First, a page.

The results show that artificial neural networks can be trained to detect acute myocardial infarction in the 12-lead ECG at a sensitivity much higher than two sets of conventional rule-based criteria and even better than an experienced cardiologist. This is in accordance with earlier ECG studies in which neural networks have shown high performance in the diagnosis of healed myocardial infarction and detection of ECG lead reversals.10 11 12 The accuracy of the networks in these studies was also better than that of rule-based criteria and an experienced ECG reader. These networks have one important characteristic in common: They are trained by use of large and well-validated databases. The performance of a neural network depends largely on the size and composition of the training database. ECG databases consisting of hundreds or thousands of recordings have made it possible to successfully apply neural networks in the automated ECG analysis.
The neural networks showed a higher sensitivity than the cardiologist, but the cardiologist was better at finding ECGs with clear-cut changes of acute infarction, ie, definite acute myocardial infarction. A possible explanation of these results could be the fact that a cardiologist is used to focusing his attention on symptoms and clear-cut ECG changes that qualify the patient for thrombolytic treatment. In contrast, the networks were trained to separate the ECGs of the acute infarction group from those of the control group, not to find candidates for thrombolysis.
The sensitivity and specificity of a diagnostic method depend on the composition of the population studied. To facilitate a comparison with other studies, a simple set of criteria was also included in this study (criteria A). The sensitivity for these criteria was 28.8% in the present study but was much higher (68%) in a study by Lee and coworkers.3 This difference in sensitivity, using the same criteria, demonstrates that the materials studied are different. For example, in the Lee et al study, only patients with chest pain were included, whereas all ECGs recorded in the emergency department were included in this study. Furthermore, only ECGs with severe technical deficiencies and pacemaker ECGs were excluded from this study. Pathological QRS complexes, eg, conduction defects, which often affect the ST-T morphology, were not excluded. This approach was used because the aim was to develop a method that can be applied to all types of ECGs in an emergency department.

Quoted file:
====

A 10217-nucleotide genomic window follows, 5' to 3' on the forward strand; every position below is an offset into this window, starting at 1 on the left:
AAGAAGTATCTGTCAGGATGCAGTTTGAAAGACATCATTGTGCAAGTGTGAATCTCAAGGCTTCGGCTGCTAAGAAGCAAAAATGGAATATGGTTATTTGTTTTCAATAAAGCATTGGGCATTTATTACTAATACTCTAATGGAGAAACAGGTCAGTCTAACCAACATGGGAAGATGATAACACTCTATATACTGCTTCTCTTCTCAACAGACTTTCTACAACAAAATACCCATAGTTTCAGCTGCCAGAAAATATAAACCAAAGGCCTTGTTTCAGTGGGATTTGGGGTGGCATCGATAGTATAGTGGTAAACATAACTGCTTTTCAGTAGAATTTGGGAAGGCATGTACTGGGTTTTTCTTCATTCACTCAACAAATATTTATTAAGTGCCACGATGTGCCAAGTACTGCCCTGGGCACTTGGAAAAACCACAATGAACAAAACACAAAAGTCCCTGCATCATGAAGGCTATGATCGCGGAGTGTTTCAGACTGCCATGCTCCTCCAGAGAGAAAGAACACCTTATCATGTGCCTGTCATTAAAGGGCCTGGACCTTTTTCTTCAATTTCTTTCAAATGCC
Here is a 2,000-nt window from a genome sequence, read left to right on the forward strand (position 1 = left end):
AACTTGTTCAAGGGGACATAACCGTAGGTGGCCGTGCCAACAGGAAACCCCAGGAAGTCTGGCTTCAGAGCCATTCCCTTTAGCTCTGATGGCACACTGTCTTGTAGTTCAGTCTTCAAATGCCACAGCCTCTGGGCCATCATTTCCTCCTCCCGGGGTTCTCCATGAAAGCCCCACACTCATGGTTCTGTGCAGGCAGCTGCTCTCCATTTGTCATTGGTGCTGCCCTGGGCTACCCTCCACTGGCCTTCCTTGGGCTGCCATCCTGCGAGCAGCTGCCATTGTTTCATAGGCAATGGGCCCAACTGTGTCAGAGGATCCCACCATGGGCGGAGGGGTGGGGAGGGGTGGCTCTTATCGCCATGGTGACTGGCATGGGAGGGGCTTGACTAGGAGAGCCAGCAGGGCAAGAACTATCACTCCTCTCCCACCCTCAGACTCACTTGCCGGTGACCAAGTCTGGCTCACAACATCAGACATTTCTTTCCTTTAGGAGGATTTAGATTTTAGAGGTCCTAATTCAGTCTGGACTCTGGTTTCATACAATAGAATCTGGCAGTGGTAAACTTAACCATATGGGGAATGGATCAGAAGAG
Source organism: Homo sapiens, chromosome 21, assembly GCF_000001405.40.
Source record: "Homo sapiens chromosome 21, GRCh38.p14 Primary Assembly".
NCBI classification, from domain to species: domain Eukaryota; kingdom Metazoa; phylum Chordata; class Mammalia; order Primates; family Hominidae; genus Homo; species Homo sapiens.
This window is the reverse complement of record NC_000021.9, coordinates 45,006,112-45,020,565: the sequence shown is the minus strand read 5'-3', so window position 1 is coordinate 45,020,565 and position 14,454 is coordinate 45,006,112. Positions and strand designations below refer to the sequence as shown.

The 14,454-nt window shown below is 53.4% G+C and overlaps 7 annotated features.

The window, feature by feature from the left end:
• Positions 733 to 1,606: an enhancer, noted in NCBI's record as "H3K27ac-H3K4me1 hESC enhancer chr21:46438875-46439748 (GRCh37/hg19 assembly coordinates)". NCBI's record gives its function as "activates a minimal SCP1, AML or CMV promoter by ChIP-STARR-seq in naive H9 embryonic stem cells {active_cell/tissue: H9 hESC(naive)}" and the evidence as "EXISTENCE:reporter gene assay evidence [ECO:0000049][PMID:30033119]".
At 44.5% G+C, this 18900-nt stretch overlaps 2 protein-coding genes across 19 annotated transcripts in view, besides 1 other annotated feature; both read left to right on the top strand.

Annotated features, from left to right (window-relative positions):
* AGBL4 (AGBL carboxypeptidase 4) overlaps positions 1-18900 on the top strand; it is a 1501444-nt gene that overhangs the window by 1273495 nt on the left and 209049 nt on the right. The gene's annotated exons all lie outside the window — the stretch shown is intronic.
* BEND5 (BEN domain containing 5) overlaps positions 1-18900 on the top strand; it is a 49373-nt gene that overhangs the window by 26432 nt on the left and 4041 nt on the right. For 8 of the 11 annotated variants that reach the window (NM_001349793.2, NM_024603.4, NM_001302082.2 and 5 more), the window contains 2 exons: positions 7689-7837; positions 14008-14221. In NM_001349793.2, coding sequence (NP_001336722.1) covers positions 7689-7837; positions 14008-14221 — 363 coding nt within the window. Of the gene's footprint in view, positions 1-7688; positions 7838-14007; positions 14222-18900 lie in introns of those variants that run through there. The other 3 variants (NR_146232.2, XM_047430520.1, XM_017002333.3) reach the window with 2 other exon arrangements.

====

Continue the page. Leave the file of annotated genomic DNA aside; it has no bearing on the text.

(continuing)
The results show that artificial neural networks can be used to improve automated ECG interpretation for acute myocardial infarction and that even an experienced cardiologist could use these networks as decision support. This improvement could lead to a more accurate early diagnosis of acute myocardial infarction in patients attending an emergency department.
The neural networks of the present study could be incorporated in computer-based ECG interpretation programs and could detect acute myocardial infarction in the 12-lead ECGs by use of input variables from a measurement program; ie, no data would need to be fed manually to the network. The advantage with this type of input is that the same performance could be expected when the network is used in other emergency departments. The disadvantage is that this type of decision support helps the physician with only a limited part of the diagnostic decision, the ECG interpretation. In a recent study by Baxt and Skora,15 a network identified acute myocardial infarction using a set of clinical variables entered into a computer by the physician. The accuracy was higher for the networks than for the physicians. A problem with the use of inputs that are preclassifications by different physicians is the intraobserver and interobserver variabilities of the preclassification. The neural network could give different answers in the same case if the users make different preclassifications.
Artificial neural networks were trained to detect acute myocardial infarction in the 12-lead ECG at a sensitivity much higher than that of conventional rule-based criteria. These results show that the networks can be used to improve automated ECG interpretation for acute myocardial infarction. The neural networks also performed higher than an experienced cardiologist, indicating that they may be useful as decision support even for the experienced ECG readers. The potential for neural networks as decision aid is probably high.
This study was supported by grants from the Swedish Medical Research Council (B95-14X-09893-04B), Swedish National Board for Industrial and Technical Development, and the Faculty of Medicine, Lund University, Sweden.
- Received December 22, 1996.
- Revision received April 23, 1997.
- Accepted April 28, 1997.
- Copyright © 1997 by American Heart Association